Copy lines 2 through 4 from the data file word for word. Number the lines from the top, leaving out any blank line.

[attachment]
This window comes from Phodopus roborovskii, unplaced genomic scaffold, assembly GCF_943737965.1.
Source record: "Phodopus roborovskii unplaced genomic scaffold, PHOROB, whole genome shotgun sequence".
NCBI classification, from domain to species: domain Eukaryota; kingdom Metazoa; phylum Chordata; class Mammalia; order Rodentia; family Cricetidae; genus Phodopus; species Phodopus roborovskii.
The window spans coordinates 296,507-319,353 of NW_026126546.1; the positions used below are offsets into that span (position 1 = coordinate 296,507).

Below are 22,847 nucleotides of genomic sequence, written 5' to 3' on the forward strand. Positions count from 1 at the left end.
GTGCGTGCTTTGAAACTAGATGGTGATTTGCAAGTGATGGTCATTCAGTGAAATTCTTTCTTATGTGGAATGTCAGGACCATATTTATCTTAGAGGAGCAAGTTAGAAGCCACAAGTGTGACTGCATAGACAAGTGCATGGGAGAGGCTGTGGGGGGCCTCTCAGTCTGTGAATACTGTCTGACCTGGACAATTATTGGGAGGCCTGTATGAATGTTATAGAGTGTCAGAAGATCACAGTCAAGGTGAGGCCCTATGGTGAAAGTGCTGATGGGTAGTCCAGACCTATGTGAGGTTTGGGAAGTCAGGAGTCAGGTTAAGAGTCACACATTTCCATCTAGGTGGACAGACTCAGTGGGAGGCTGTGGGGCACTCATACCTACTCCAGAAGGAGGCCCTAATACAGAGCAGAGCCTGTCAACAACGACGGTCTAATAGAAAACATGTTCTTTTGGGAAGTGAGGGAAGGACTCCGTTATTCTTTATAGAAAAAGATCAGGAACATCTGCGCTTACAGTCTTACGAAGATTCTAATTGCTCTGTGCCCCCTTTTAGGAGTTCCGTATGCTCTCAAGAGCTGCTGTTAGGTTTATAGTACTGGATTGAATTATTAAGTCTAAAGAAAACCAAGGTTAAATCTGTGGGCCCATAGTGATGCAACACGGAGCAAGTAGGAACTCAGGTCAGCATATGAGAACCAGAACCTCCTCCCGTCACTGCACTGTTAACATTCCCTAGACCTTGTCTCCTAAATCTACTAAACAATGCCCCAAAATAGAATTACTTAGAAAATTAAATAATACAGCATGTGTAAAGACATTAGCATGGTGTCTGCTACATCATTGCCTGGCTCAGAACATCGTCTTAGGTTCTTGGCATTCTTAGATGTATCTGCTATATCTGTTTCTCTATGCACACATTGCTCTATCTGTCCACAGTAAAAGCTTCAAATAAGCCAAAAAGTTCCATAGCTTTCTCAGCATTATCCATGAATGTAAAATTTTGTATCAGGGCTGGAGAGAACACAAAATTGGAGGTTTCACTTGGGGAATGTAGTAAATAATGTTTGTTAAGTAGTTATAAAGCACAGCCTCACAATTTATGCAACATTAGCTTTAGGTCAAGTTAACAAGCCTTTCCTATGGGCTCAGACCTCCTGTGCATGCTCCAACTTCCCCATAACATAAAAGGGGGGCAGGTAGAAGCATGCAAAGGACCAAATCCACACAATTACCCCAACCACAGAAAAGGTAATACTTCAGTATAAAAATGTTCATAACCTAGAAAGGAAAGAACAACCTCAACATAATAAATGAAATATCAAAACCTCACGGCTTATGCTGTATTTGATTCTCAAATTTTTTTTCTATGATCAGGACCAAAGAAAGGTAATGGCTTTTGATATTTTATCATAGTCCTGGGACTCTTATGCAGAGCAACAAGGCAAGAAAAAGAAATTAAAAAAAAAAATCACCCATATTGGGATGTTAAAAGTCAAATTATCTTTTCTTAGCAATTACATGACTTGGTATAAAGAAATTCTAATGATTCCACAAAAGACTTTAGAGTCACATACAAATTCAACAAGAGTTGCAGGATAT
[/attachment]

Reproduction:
Source record: "Phodopus roborovskii unplaced genomic scaffold, PHOROB, whole genome shotgun sequence".
NCBI classification, from domain to species: domain Eukaryota; kingdom Metazoa; phylum Chordata; class Mammalia; order Rodentia; family Cricetidae; genus Phodopus; species Phodopus roborovskii.
The window spans coordinates 296,507-319,353 of NW_026126546.1; the positions used below are offsets into that span (position 1 = coordinate 296,507).